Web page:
All the places that need to be inspected are, and this takes only about 30 minutes – and then the interior is put back together. It’s a much easier job this time than the last. Like under the car and in the boot, where he’s looked, Chris leaves his initials behind as his evidence of inspection. 

One of the last tasks is an emissions test; since our Corvette is over 20 years old, that means a visual inspection. If a car being imported is less than 20 years old, it will need to have a ‘proper’ emissions test with a sensor stuck up the exhaust pipe.

That done, it was time to take the Corvette onto the rollers for a brake test. It’s come quickly, but this is the last part of the compliance check – actually part of the WoF check. The Corvette’s brakes pass this and suddenly, it has passed its compliance. The stress is over!

Checking out the entire underside of our C5 Corvette

I was silently hopeful before the compliance check, but you never know what pulling a car apart will reveal. Chris tells me he’s impressed on just how immaculate the Corvette is for a 22-year old car, and being unmodified helped hugely with it passing the compliance process.

Happily, there’s not much more to do now but pay more money to get the car registered with an MR2A form – meaning it will get number plates and a year’s rego. I’ve got some spare personalised plates, so they are sighted and then put onto the car.

There is a slight hassle when it’s time to go through the carbon credits part of the process. Even though I have them ready to go in my NZTA account, I still have to accept that they are being applied to the car. It feels like NZTA has added a pointless step in here, but I manage to log into the website on my phone and go through the acceptance process. It’s not difficult and hey, I still saved over $2,000.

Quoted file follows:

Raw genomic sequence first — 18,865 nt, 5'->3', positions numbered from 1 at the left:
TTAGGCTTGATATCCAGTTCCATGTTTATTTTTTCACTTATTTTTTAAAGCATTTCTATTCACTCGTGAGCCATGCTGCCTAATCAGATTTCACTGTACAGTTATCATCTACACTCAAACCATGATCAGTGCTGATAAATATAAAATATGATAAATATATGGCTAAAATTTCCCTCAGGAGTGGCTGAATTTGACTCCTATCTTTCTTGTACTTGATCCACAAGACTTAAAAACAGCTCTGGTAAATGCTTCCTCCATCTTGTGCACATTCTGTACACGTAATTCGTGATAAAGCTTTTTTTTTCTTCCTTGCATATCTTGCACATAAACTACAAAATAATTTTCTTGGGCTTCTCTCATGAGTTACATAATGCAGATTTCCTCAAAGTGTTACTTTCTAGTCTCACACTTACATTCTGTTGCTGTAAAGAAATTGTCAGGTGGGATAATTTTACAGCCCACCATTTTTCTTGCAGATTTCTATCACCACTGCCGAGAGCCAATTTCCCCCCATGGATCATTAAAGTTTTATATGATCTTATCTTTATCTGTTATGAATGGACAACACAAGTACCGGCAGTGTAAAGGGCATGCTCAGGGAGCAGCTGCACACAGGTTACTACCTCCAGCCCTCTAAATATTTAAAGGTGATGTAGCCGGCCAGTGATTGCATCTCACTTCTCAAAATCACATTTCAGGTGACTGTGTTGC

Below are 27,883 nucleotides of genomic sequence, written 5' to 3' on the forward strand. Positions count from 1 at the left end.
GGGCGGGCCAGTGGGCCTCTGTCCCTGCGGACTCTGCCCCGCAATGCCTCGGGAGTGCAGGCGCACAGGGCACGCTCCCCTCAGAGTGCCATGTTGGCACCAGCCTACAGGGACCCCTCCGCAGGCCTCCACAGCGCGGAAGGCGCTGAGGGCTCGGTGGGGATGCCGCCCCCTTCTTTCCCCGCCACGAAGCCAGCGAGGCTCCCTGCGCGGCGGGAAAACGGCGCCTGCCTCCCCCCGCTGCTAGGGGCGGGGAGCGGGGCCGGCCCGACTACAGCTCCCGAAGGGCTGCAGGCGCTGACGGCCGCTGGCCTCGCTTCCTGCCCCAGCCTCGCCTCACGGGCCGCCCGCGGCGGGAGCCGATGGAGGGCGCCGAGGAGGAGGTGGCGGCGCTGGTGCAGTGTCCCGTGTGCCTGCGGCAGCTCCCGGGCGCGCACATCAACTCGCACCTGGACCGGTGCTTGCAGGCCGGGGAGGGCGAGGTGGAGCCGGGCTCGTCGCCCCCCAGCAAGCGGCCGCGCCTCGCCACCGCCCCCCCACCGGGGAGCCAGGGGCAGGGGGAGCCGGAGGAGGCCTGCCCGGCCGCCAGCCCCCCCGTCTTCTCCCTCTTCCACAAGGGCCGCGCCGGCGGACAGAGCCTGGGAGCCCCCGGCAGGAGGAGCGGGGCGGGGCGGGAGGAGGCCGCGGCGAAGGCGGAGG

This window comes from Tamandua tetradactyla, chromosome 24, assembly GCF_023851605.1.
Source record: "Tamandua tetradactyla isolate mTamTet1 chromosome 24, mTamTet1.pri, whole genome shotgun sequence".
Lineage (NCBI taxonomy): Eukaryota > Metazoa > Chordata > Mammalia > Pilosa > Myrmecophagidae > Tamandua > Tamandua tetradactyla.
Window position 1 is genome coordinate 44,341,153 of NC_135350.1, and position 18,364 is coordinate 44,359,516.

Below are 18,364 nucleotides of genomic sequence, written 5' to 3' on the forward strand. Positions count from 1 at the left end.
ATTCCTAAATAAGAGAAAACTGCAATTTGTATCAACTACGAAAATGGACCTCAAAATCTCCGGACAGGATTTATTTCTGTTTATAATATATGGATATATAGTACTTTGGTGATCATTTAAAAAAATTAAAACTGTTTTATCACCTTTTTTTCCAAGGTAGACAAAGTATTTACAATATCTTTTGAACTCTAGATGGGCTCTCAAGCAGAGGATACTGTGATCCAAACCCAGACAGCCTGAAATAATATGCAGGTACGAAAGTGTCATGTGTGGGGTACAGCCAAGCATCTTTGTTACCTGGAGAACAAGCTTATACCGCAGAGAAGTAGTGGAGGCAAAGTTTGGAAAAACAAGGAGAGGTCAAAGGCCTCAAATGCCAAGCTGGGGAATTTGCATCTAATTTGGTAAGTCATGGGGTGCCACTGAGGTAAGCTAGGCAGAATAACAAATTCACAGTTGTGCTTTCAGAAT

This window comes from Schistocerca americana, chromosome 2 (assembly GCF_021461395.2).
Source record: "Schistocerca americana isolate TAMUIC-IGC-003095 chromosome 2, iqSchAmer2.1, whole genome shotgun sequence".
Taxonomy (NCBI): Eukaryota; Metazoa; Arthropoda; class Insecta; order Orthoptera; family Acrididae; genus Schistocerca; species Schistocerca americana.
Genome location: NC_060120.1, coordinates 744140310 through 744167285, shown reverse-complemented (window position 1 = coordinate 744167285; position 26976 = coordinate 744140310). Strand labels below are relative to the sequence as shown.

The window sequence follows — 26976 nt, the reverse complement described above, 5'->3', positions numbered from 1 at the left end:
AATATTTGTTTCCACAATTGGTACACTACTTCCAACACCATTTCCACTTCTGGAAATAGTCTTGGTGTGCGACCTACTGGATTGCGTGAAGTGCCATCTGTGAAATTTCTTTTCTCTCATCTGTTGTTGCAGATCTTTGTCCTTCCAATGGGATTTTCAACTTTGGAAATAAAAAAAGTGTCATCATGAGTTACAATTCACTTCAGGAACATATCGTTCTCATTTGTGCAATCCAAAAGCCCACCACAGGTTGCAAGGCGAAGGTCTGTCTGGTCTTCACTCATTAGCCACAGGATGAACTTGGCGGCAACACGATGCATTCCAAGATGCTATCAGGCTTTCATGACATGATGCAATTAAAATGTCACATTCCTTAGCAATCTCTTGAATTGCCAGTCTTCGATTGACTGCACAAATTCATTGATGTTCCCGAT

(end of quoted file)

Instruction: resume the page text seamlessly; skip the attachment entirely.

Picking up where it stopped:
Not long after getting the car legal to drive on the road, I took it for a spin to New Zealand’s newest car museum, Cars Inc. in Upper Hutt, and managed to grab a photo of our Corvette there. You can read the museum article here.

So, that’s it – our 2002 C5 Chevrolet Corvette is now legal to drive on New Zealand roads. Would we do it again? We’ve done this lots before – fly to the USA, buy a car, drive it across the country and then ship it home – but it would be a hard call to do it one more time. The cost of shipping, taxes, the exchange rate – it all adds up to being in the too hard basket. But who knows, in another year or two when things are settled down, perhaps we will. I hope so. Doing what we do as described is an amazing thing, and having the car you drive across America back in New Zealand to use is indescribable.

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Fred Alvrez
How on earth to start this? I've been car/bike/truck crazy since I was a teen. Like John, I had the obligatory Countach poster on the wall. I guess I'm more officially into classic and muscle cars than anything else - I currently have a '65 Sunbeam Tiger that left the factory the same day as I left the hospital as a newborn with my mother. How could I not buy that car? In 2016 my wife and I drove across the USA in a brand-new Dodge Challenger, and then shipped it home. You can read more on We did this again in 2019 in a 1990 Chev Corvette - you can read about that trip on DriveLife. I'm a driving instructor and an Observer for the Institute of Advanced Motorists - trying to do my bit to make our roads safer.